The above is a synopsis of "Just Lather, That's All" (1950) a short story by Colombian author Hernando Téllez.

I don't know when the safety razor arrived in Colombia, or at what point it made economic sense to purchase one rather than continuing to visit the town barber. I do know that in 2013 in Hamilton, few men use a straight razor to shave, and fewer still pay a barber to do it for them.


In a certain town there is a barber, and this barber is a resident of this town. (I've always imagined that the barber walks to work, or failing that that the barber takes some form of public transit. We all have, do we not, an environmentally idyllic picture of the world before our birth?) This barber shaves all the men in the town who do not shave themselves.

Problem: Who shaves the barber? According to the rules of this scenario if the barber shaves himself he doesn't. And if he doesn't shave himself he does.

While Bertrand Russell

does not take credit for the Barber Paradox, he uses it as an example of a flaw he finds in the "naïve" set theory of Georg Cantor.

(Obviously one's CV has to be as jaw-dropping as Russell's to get away with referring to something Cantor proposed as 'naïve.' While unqualified to critique either Russell or Cantor on set theory, I don't hesitate to recommend they both make the leap beyond barber-as-character-in-a-paradox and actually visit one and get rid of that hideous growth!)

Here's how Wikipedia expresses Russell's Paradox and notates it symbolically and I'm so far out of my depth here that I'm just going quote Wikipedia and you're welcome to visit the page on Russell's Paradox and pursue the problem deep into cyberspace:

Let R be the set of all sets that are not members of themselves. If R is not a member of itself, then its definition dictates that it must contain itself, and if it contains itself, then it contradicts its own definition as the set of all sets that are not members of themselves. This contradiction is Russell's paradox. Symbolically:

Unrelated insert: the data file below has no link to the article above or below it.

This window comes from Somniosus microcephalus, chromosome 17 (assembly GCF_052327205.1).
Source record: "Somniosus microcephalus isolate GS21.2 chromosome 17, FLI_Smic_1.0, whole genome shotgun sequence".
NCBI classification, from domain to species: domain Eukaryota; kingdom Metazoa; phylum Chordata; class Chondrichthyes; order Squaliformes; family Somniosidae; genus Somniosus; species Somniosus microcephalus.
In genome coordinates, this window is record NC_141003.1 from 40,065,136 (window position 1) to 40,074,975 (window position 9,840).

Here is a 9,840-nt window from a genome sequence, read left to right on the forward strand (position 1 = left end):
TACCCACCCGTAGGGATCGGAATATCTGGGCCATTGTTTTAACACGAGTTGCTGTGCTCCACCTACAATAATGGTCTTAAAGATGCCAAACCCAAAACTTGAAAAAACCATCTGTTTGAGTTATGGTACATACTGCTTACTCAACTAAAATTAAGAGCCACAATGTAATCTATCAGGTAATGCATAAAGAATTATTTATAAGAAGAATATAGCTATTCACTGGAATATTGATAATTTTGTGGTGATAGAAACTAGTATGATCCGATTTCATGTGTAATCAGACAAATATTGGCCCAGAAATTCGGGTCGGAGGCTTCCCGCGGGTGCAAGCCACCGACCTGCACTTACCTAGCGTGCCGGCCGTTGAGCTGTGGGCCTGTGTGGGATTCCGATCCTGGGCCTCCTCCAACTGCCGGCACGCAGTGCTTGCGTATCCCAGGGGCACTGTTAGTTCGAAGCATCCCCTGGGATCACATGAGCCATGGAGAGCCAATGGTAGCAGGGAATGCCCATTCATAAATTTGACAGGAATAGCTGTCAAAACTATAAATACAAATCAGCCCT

Russell's Paradox

Rigorous, eh.


I am unsurprised that the conversation in "Just Lather, That's All" avoids set theory completely. When your comrades are being stripped and hung upside down for target practice I don't think these questions are as urgent as they would be to an analytic philosophy professor at Oxford in the early 1900s.

I just can't see it going down like this.

Captain Torres: (idly) ...but we'll soon have every last one of the rebels. They can't hold out much longer.

Barber: Tough line of work. Don't envy you. (And after a silence befitting the description of an atrocity.) Here's something that might take your mind off-Ugh! Those diabolical ingrown hairs! Might I ask that you remain particularly still as I just carefully-there-it's out-What was I saying? Oh, right. Here's a puzzler. A certain town has a barber. A barber much like myself. A barber who shaves all men who do not shave themselves. Who then shaves the barber? It's an irresolvable paradox. If he shaves himself he doesn't and if--

Captain Torres: What frivolity is this? Only an imperialist pig would fret over propositions of logical atomism-problems that in no way benefit the emancipation of the proletariat! I will take my grooming requirements elsewhere, even if it means travelling to another town and-AUUGHHH!!!!

(For in his ideological disgust Captain Torres has thrown off the cape, and lurched forward with such outrage and vehemence he has forced the tender skin of his neck into the edge of the blade. The epidermal veil of mortality gives way. The carotid has become an unstoppable purple cascade over the razor and hands of the barber, and a fine spray crimsons the wall calendar whose April image advertises a foam so lubricious the blade skates effortlessly along the neck and leaves the skin smooth as glass. The very life of Captain Torres is an evaporating mist in the room. Weighed against countless victims his fate is just. The barber is blameless. The assassin is a brave new world of academic free thought.)